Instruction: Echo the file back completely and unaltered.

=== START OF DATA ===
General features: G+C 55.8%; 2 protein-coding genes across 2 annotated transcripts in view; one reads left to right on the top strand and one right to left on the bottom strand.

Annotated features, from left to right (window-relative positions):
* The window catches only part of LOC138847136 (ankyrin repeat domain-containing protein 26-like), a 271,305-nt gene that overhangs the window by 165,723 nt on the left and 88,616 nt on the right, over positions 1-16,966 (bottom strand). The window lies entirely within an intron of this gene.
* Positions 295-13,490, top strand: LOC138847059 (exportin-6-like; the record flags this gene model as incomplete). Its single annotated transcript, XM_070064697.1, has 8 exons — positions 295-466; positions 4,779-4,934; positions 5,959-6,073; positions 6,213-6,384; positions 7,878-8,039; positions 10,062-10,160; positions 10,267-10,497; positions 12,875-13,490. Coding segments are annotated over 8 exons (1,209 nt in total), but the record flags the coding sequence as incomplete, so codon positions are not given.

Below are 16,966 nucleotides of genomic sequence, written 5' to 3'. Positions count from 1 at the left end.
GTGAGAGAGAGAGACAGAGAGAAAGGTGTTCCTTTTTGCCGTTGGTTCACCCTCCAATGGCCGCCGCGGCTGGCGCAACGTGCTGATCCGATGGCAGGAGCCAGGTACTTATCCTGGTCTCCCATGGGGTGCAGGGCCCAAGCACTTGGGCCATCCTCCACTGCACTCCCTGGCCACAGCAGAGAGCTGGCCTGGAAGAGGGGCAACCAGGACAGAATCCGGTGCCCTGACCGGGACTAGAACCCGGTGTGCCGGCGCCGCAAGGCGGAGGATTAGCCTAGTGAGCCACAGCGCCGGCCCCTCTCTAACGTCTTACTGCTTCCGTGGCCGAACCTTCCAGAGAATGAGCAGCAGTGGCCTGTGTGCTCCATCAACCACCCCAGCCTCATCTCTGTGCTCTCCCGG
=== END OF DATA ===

General features: G+C 55.8%; 2 protein-coding genes across 2 annotated transcripts in view; one reads left to right on the top strand and one right to left on the bottom strand.

Annotated features, from left to right (window-relative positions):
* The window catches only part of LOC138847136 (ankyrin repeat domain-containing protein 26-like), a 271,305-nt gene that overhangs the window by 165,723 nt on the left and 88,616 nt on the right, over positions 1-16,966 (bottom strand). The window lies entirely within an intron of this gene.
* Positions 295-13,490, top strand: LOC138847059 (exportin-6-like; the record flags this gene model as incomplete). Its single annotated transcript, XM_070064697.1, has 8 exons — positions 295-466; positions 4,779-4,934; positions 5,959-6,073; positions 6,213-6,384; positions 7,878-8,039; positions 10,062-10,160; positions 10,267-10,497; positions 12,875-13,490. Coding segments are annotated over 8 exons (1,209 nt in total), but the record flags the coding sequence as incomplete, so codon positions are not given.

Below are 16,966 nucleotides of genomic sequence, written 5' to 3'. Positions count from 1 at the left end.
GTGAGAGAGAGAGACAGAGAGAAAGGTGTTCCTTTTTGCCGTTGGTTCACCCTCCAATGGCCGCCGCGGCTGGCGCAACGTGCTGATCCGATGGCAGGAGCCAGGTACTTATCCTGGTCTCCCATGGGGTGCAGGGCCCAAGCACTTGGGCCATCCTCCACTGCACTCCCTGGCCACAGCAGAGAGCTGGCCTGGAAGAGGGGCAACCAGGACAGAATCCGGTGCCCTGACCGGGACTAGAACCCGGTGTGCCGGCGCCGCAAGGCGGAGGATTAGCCTAGTGAGCCACAGCGCCGGCCCCTCTCTAACGTCTTACTGCTTCCGTGGCCGAACCTTCCAGAGAATGAGCAGCAGTGGCCTGTGTGCTCCATCAACCACCCCAGCCTCATCTCTGTGCTCTCCCGG